[0031]
if (2t_{2} ^{j}+τ_{2} ^{j}) >d*_{2}, erasing all the symbols of that column.
[0032]
By means of the above criterion, it is ensured that the correction of a row or column is only accepted when the number of symbols whose value has been, after applying an algorithm, either changed or determined, proves to be reasonably small. Clearly, the parameter d* plays the role of a “reliability limit”.
[0033]
In other words, according to this criterion, it is considered that the capacity of a correction algorithm to be able to propose a correction of a received word in all cases (that is to say whatever the received word), is faithfully represented by the formula:
(2t+τ)≦Δ,
[0034]
where Δ is a strictly positive integer which we will call the “solving capability” of the algorithm (an error correction algorithm must in particular be able to solve a certain number of equations resulting from the “error syndromes”). If the value of (2t+τ) is greater than this solving capability Δ, the algorithm can:
[0035]
either fail purely and simply in its correction attempt,
[0036]
or be capable of proposing a correction of the received word; in this case, if that correction is accepted, the risk is taken of it being erroneous, i.e. that the codeword proposed is not in fact the word sent, and clearly the greater (2t+τ) is with respect to Δ, the higher is this risk.
[0037]
Taking account of the considerations presented in the introduction concerning the minimum distance d of the code to which this algorithm is applied, it will be stated that the algorithm considered is “maximal” if
Δ=d−1,
[0038]
and “sub-maximal” if
Δ<d−1.
[0039]
According to a preferred feature of the invention, the algorithm A_{1 }associated with the row code and/or the algorithm A_{2 }associated with the column code is a sub-maximal algorithm (when one exists). This feature is particularly advantageous in the case where there is known, for the same code, both an algorithm that is maximal, or just “slightly sub-maximal” (Δ close to (d−1) while still being less than it), and an algorithm that is “substantially sub-maximal” (Δ much less than (d−1)), the latter being faster and/or simpler to execute than the former. It the sub-maximal algorithm with erasures according to the invention is then chosen instead of the maximal algorithm without erasures, the decoding will be faster and/or simpler to implement, without losing out significantly in terms of reliability on account of this, i.e. without significantly increasing the rate of erroneous corrections of the received words.
[0040]
This is because the correction failures of the “substantially sub-maximal” algorithm are not, in the context of the decoding of a product code according to the invention, synonymous with total loss of information: in a way, the erasures constitute “soft information” consisting of indicating to the algorithm, in view of the later processing steps of the word, which positions in the word are less reliable than the others; thus this algorithm can, by taking advantage of that “soft information”, compensate for its inferiority in terms of performance with respect to a more complex algorithm, and thus become highly advantageous, precisely because it is relatively simple to implement.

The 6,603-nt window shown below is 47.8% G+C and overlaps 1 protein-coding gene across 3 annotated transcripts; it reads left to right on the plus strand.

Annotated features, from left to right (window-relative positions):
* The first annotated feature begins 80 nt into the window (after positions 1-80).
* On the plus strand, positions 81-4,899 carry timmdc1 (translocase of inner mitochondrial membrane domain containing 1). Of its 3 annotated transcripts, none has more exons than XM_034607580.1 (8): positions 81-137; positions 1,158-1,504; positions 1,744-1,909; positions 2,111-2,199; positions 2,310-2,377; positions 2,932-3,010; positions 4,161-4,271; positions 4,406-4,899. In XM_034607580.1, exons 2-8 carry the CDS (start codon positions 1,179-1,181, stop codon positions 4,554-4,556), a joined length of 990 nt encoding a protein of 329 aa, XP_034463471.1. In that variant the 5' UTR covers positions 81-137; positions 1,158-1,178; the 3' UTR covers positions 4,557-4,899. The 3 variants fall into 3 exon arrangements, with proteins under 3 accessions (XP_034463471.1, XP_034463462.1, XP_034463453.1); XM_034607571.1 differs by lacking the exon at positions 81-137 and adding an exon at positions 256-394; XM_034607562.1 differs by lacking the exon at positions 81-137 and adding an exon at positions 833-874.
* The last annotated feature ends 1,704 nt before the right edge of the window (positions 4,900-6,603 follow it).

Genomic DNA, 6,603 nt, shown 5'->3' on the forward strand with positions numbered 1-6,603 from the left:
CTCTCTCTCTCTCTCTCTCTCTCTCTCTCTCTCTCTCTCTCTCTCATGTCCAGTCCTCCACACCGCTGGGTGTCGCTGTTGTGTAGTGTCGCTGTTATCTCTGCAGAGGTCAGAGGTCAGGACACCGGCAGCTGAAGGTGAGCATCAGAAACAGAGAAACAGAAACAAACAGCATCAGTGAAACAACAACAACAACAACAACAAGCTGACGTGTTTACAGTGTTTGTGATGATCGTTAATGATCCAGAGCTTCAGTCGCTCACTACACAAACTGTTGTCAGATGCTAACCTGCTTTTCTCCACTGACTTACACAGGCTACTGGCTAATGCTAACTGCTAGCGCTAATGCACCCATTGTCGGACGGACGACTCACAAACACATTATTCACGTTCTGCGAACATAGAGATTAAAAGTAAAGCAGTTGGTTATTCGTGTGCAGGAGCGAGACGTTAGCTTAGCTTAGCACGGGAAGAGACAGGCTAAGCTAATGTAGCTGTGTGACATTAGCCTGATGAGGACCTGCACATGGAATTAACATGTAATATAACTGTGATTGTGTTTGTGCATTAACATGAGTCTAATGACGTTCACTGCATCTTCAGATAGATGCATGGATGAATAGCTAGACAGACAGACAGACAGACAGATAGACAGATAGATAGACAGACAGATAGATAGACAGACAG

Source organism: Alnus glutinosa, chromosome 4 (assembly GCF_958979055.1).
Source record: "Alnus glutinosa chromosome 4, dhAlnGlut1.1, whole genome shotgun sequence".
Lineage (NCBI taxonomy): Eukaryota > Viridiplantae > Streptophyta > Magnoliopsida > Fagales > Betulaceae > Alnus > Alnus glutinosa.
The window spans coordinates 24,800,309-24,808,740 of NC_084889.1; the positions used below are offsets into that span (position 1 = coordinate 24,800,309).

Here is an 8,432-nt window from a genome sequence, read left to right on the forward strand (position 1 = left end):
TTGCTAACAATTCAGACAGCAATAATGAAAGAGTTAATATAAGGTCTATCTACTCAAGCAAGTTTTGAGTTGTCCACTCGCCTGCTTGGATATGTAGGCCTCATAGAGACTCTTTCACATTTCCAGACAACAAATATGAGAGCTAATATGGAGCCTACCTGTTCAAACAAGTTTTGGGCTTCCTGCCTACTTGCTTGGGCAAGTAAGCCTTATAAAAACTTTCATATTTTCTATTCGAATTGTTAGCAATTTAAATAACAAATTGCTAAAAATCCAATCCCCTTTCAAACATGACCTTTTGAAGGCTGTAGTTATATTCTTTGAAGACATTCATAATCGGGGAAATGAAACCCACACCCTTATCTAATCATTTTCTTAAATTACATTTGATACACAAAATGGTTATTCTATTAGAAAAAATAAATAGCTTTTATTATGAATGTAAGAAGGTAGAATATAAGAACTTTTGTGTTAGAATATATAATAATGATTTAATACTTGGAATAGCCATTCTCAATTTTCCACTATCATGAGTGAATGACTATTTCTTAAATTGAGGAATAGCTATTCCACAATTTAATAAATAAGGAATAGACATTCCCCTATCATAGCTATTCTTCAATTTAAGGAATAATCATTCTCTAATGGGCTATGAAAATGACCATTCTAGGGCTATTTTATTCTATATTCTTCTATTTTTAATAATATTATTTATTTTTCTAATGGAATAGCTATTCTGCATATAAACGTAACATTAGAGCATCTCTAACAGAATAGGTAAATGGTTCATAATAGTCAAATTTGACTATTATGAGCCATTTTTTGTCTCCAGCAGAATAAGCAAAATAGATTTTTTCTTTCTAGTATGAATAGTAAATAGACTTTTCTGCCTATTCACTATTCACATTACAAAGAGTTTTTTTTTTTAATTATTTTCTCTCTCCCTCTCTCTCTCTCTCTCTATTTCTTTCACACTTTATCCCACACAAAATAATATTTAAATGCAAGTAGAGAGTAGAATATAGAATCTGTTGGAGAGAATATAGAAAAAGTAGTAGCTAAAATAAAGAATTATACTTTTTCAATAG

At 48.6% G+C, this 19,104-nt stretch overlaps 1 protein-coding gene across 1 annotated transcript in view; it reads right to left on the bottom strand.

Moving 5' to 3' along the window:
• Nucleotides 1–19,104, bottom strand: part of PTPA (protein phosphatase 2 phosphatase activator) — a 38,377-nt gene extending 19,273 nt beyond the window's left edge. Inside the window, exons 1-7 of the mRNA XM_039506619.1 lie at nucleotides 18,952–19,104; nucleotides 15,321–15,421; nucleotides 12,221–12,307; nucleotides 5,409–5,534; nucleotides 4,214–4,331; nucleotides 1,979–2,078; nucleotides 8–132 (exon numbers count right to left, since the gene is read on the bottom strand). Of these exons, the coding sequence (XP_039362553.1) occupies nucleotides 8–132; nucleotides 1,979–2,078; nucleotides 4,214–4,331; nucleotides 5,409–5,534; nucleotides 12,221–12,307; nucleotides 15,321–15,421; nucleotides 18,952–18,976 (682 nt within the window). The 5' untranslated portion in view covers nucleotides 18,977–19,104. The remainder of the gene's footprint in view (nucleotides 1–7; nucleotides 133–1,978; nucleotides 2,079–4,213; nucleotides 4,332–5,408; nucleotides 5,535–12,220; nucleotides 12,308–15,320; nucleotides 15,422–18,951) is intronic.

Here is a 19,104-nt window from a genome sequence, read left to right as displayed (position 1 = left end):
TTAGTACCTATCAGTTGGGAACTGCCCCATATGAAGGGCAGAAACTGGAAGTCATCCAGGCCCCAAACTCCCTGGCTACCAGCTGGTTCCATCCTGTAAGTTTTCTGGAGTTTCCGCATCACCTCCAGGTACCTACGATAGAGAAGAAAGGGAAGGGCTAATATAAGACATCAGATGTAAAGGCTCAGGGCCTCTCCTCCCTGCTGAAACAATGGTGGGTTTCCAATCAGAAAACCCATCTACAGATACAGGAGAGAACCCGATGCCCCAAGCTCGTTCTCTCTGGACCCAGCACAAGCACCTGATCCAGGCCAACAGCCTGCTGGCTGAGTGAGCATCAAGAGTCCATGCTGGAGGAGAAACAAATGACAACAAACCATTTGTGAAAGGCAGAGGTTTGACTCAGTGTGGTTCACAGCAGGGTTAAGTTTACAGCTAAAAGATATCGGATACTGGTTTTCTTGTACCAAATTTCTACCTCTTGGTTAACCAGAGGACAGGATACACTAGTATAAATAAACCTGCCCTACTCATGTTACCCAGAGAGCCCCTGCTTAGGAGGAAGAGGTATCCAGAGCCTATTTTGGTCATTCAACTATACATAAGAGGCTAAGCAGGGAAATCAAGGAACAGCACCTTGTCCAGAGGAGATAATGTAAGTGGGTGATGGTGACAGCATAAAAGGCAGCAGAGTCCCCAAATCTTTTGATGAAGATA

[0041]
Before implementing the invention in a particular application, it is recommended to carry out tests to determine the best possible value for the reliability limit d*. In that respect, the value of the solving capability Δ can usefully serve as a reference. Generally, two situations may be distinguished:
[0042]
either the algorithm chosen is maximal, or just “slightly sub-maximal”: d* will then preferably be quite a lot less than Δ;
[0043]
or the algorithm chosen is “substantially sub-maximal”: d* will then preferably equal to, or even slightly greater than Δ.
[0044]
According to particular features, the value of d*_{1 }and/or d*_{2 }is made to vary during the decoding of a received word. Preferably these values will be made to increase progressively in order to benefit from the fact that the decoding procedure progressively corrects the errors contained in the received word, and that, consequently, there is less and less risk that a correction proposed by the algorithm will be erroneous.
[0045]
U.S. Pat. No. 6,047,395 and U.S. Pat. No. 6,138,263 mentioned above are directed in particular to applications in which the row code and the column code are both “Reed-Solomon codes”. Reed-Solomon codes are very efficient, but become unwieldy when the size of the alphabet exceeds 256; for a product code built on the basis of two such Reed-Solomon codes, a length n is reasonably obtained equal to more than 256^{2}, i.e. 65536.
[0046]
However, in modern information carriers, it is sought to increase information density. Due to this, when such a carrier is affected by a physical defect such as a scratch, a high number of information symbols may be rendered unreadable. This problem may nevertheless be remedied using very long codewords. This is why it has been sought to construct codes that naturally offer a greater length than the Reed-Solomon codes, and by making up such codes, very long product codes may be constructed.
[0047]
In particular so-called “algebraic geometric codes” or “Goppa geometric codes” have recently been proposed (see for example “Algebraic Geometric Codes” by par J. H. van Lint, in “Coding Theory and Design Theory” 1^{st }part, IMA Volumes Math. Appl., volume 21, Springer-Verlag, Berlin, 1990). These codes are constructed from algebraic curves defined on the basis of an alphabet of q elements structured into a Galois field. An important parameter of such a curve is its “genus” g. In the particular case where the curve is a simple straight line (the genus g is then nil), the algebraic geometric code reduces to a Reed-Solomon code. Algebraic geometric codes make it possible to achieve a length equal to (q+2 g{square root}{square root over (q)}), which may be very high; for example, with two component codes each having an alphabet length of 256 and a genus equal to 120, words of product code are obtained of length 16 777 216.